The issue of the mass grave at Rudnica was launched by the Pristina working group and UNMIK back in 2004 and unsuccessful examinations were performed in May and June 2007.

Wednesday 11 December 2013

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Bodies of Hull trawler Gaul's missing crew 'found in Russia' 40 years after Cold War mystery sinking

Human remains thought to be missing members of the crew of Hull trawler Gaul - which went missing in February, 1974 - have been discovered on the Russian coast. DNA tests are currently being carried out by the Russian authorities to identify them.

The Mail understands the remains of up to ten bodies are being examined. The discovery comes nearly 40 years after the trawler disappeared during a fierce storm in the Barents Sea 80 miles off Norway with the loss of her entire 36-man crew.

The factory stern trawler issued no distress call and a subsequent search failed to locate the wreck. The Gaul was eventually found in 1997 during a privately-funded seabed survey.

Only three crew members have ever been positively identified after bone fragments were recovered from the vessel in another survey in 2002 – factory charge-hand Stan Collier, 40, James Wales, 29, the Gaul's third engineer, and acting first mate Maurice Spurgeon, 38.

Now, fresh hopes have been raised that more missing men could be identified after Humberside Police confirmed it was working with the Foreign Office to liaise with the Russian authorities over the discovery.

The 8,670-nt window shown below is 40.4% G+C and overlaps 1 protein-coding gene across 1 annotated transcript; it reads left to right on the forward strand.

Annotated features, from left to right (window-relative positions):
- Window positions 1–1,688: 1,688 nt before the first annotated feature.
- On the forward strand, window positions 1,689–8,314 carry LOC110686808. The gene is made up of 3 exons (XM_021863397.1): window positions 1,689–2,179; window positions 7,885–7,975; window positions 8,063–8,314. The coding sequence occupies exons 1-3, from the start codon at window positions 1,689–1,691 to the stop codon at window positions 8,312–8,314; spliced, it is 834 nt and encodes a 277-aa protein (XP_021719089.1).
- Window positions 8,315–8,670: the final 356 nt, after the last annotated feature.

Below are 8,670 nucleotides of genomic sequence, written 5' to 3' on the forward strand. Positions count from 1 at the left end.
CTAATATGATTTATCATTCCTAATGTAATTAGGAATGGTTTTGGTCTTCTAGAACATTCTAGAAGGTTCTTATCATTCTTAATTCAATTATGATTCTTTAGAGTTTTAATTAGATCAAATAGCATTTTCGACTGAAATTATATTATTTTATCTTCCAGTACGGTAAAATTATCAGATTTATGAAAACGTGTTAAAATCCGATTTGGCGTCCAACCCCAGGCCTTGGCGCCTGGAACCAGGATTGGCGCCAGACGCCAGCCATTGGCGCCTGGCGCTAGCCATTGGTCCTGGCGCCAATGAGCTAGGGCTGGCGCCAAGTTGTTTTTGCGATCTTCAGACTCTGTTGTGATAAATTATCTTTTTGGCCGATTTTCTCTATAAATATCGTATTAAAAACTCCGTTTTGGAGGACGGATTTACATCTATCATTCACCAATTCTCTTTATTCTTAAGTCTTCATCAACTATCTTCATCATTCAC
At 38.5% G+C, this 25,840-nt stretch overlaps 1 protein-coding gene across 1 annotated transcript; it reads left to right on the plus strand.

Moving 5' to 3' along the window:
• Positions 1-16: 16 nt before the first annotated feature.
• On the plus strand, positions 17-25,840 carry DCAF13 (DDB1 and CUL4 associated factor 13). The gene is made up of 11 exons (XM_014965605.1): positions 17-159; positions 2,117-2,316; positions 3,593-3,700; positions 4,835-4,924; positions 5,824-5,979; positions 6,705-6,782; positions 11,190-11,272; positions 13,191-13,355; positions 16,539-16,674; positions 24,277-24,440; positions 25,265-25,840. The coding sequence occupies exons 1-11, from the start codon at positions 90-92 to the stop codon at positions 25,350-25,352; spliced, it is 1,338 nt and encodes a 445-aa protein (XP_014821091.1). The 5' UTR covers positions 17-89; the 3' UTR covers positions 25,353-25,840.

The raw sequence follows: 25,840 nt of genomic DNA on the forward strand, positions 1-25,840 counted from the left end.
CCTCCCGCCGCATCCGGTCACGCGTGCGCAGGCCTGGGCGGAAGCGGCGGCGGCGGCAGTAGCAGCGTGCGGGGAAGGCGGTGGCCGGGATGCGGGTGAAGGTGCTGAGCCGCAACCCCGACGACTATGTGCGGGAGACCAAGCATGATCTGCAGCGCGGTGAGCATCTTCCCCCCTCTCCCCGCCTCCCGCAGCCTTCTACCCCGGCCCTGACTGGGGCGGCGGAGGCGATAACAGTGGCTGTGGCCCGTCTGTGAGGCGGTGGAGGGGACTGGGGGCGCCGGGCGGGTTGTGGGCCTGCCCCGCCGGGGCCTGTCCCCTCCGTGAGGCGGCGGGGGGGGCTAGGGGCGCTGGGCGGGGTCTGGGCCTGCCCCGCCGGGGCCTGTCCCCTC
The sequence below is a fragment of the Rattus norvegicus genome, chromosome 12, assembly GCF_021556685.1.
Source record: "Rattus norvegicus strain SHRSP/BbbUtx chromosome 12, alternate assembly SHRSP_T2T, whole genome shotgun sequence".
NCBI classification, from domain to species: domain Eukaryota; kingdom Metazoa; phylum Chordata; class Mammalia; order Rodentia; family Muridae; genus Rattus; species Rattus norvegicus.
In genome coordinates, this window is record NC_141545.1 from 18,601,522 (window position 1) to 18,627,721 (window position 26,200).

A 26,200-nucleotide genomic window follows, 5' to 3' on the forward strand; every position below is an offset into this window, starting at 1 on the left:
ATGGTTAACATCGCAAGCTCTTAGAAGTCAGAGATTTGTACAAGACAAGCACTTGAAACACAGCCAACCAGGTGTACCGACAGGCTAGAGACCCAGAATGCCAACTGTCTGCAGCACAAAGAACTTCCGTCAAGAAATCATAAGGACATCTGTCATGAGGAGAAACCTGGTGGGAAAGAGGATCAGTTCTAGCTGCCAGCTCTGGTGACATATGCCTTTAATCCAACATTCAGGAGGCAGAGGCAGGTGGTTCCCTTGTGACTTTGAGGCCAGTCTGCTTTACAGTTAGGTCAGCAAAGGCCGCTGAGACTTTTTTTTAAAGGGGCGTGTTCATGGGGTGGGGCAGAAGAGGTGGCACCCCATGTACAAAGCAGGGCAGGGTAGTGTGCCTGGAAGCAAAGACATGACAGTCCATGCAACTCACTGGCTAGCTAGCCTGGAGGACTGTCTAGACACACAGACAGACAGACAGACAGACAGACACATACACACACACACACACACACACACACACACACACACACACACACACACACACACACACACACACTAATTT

Assistant Chief Constable Alan Leaver from Humberside Police said: “We have met all the families of the crew members lost on the Gaul and will continue to provide them with information as it becomes available. At the moment, the information we have is very limited and we have to wait for the Russian authorities to advise us of the tests they are doing on the remains. We will continue to work with the Foreign and Commonwealth Office to seek to support families and to provide more details about the remains.”

In their statement, police said the remains had initially been found on the Rybachy peninsula in the Murmansk region of Russia in the mid-1970s by people living nearby. The Mail understands a Russian custom at the time the Gaul disappeared was to use rocks to cover the bodies of unknown dead seafarers because freezing ground conditions meant it was impossible to dig proper graves. It is not clear why the discovery was not reported at the time, although the loss of the Gaul happened at the height of the Cold War.